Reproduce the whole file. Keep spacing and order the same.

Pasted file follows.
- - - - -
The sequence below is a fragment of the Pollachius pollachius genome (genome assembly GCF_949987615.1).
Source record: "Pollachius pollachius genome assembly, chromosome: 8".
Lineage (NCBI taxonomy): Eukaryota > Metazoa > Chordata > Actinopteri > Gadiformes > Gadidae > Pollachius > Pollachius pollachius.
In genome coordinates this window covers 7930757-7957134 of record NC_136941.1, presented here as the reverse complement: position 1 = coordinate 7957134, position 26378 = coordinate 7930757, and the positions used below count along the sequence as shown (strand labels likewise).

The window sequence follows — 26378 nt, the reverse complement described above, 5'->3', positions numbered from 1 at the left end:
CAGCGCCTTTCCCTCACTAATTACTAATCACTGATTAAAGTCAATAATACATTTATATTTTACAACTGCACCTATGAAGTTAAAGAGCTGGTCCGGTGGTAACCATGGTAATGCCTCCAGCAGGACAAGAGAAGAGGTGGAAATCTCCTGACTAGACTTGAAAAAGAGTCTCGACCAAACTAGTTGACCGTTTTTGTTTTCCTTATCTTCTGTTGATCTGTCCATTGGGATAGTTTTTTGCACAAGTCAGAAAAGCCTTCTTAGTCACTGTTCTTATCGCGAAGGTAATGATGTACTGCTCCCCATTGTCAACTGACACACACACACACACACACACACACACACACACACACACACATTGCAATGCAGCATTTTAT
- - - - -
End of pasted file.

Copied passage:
The sequence below is a fragment of the Pollachius pollachius genome (genome assembly GCF_949987615.1).
Source record: "Pollachius pollachius genome assembly, chromosome: 8".
Lineage (NCBI taxonomy): Eukaryota > Metazoa > Chordata > Actinopteri > Gadiformes > Gadidae > Pollachius > Pollachius pollachius.
In genome coordinates this window covers 7930757-7957134 of record NC_136941.1, presented here as the reverse complement: position 1 = coordinate 7957134, position 26378 = coordinate 7930757, and the positions used below count along the sequence as shown (strand labels likewise).

The window sequence follows — 26378 nt, the reverse complement described above, 5'->3', positions numbered from 1 at the left end:
CAGCGCCTTTCCCTCACTAATTACTAATCACTGATTAAAGTCAATAATACATTTATATTTTACAACTGCACCTATGAAGTTAAAGAGCTGGTCCGGTGGTAACCATGGTAATGCCTCCAGCAGGACAAGAGAAGAGGTGGAAATCTCCTGACTAGACTTGAAAAAGAGTCTCGACCAAACTAGTTGACCGTTTTTGTTTTCCTTATCTTCTGTTGATCTGTCCATTGGGATAGTTTTTTGCACAAGTCAGAAAAGCCTTCTTAGTCACTGTTCTTATCGCGAAGGTAATGATGTACTGCTCCCCATTGTCAACTGACACACACACACACACACACACACACACACACACACACACACATTGCAATGCAGCATTTTAT